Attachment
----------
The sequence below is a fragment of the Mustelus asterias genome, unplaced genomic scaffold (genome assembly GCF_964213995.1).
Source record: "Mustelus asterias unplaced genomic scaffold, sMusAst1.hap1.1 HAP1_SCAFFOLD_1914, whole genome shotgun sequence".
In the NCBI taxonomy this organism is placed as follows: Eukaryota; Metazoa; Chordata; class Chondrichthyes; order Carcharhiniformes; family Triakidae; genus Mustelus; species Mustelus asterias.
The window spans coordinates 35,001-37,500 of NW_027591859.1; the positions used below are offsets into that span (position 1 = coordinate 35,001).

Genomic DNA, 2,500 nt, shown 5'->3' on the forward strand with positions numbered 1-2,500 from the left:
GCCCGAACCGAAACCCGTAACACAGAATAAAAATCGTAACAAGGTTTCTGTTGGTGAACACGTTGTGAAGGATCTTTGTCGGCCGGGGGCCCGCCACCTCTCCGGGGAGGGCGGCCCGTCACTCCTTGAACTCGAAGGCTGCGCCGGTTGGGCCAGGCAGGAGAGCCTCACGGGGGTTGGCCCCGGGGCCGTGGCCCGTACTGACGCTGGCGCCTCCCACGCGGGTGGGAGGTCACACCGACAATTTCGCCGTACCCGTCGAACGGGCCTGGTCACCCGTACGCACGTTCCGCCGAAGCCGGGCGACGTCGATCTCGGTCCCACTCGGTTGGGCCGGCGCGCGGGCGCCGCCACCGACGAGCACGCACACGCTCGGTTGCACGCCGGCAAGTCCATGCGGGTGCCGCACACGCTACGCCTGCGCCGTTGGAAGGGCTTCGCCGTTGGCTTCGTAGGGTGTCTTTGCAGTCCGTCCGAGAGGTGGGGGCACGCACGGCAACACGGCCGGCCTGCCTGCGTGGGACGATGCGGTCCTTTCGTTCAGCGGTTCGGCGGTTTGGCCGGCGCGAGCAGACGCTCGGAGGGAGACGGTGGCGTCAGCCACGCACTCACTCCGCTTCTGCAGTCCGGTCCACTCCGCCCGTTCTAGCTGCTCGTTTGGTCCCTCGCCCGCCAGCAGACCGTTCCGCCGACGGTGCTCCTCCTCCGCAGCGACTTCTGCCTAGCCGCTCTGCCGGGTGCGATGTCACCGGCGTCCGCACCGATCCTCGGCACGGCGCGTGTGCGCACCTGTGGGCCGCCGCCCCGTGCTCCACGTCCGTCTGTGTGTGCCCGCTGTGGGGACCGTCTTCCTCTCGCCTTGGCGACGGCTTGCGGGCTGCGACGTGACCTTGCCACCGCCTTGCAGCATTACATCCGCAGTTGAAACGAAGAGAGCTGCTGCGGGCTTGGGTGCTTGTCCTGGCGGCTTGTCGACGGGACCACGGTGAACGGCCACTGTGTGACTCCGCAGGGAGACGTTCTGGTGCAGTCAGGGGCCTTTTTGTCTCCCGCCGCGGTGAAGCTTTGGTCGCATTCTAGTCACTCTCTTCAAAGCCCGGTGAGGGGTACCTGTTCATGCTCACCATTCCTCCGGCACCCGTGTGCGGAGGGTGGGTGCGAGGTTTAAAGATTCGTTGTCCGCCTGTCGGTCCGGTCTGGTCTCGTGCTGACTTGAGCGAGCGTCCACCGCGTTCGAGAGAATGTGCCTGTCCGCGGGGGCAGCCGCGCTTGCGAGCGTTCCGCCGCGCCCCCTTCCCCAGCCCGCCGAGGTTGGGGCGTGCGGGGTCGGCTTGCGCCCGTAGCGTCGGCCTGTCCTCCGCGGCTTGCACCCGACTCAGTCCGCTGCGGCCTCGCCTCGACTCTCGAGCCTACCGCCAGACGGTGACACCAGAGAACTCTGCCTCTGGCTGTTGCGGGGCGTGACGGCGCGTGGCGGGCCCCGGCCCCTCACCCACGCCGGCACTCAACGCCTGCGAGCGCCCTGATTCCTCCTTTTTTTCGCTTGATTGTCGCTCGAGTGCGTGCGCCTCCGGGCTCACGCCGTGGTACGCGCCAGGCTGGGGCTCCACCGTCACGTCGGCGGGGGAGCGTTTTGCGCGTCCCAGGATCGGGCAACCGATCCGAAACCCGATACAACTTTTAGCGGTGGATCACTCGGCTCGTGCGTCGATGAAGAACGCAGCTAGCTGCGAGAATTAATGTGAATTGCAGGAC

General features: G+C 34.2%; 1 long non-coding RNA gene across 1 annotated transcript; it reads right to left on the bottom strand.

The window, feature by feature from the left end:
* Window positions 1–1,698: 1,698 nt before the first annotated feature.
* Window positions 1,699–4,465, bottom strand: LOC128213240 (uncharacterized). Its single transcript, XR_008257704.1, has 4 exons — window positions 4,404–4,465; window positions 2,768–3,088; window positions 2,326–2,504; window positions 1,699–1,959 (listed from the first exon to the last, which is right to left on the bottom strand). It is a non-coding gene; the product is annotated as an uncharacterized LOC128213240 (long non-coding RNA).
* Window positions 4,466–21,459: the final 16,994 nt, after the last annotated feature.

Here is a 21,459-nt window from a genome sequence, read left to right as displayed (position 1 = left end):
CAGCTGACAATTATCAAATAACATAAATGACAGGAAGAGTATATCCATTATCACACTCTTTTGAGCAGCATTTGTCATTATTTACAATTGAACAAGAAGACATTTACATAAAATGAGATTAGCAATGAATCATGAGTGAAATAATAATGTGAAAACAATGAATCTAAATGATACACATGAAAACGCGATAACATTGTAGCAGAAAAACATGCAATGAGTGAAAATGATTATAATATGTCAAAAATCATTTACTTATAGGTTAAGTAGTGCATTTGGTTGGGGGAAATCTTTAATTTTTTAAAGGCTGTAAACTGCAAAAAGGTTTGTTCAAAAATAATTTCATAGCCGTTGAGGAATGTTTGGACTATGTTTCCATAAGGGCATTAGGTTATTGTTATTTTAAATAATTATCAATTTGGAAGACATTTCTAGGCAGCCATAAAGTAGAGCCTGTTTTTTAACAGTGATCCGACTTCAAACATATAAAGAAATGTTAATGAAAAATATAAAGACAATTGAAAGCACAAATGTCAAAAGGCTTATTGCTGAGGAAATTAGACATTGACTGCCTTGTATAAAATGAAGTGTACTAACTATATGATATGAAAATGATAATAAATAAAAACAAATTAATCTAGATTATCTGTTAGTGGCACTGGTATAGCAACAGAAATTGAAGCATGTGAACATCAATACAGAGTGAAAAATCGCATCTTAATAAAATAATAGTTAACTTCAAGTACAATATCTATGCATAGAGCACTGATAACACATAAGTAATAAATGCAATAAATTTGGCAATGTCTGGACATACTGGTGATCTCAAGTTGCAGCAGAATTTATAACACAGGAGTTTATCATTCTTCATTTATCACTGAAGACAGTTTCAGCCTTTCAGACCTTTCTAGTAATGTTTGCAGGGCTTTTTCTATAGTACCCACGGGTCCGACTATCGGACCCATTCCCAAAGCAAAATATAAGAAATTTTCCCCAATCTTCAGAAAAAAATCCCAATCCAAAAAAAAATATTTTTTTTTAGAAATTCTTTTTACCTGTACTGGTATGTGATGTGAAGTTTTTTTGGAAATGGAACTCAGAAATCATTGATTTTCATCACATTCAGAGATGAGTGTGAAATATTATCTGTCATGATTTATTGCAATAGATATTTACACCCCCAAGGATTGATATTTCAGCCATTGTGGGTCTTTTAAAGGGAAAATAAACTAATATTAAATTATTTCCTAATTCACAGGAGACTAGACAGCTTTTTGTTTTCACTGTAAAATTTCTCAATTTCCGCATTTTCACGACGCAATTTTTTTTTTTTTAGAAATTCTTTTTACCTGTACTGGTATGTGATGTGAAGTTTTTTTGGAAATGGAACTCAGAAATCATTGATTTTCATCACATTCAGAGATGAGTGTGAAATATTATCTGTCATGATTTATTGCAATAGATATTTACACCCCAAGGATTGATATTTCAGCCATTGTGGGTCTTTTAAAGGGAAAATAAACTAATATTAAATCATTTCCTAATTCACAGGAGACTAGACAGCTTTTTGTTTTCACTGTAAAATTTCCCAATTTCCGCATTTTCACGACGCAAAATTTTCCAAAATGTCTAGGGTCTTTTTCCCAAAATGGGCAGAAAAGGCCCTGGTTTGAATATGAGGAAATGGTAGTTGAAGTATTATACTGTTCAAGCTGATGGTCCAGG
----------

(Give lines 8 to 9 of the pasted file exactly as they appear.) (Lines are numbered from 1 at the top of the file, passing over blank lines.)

The window, feature by feature from the left end:
* Window positions 1–1,698: 1,698 nt before the first annotated feature.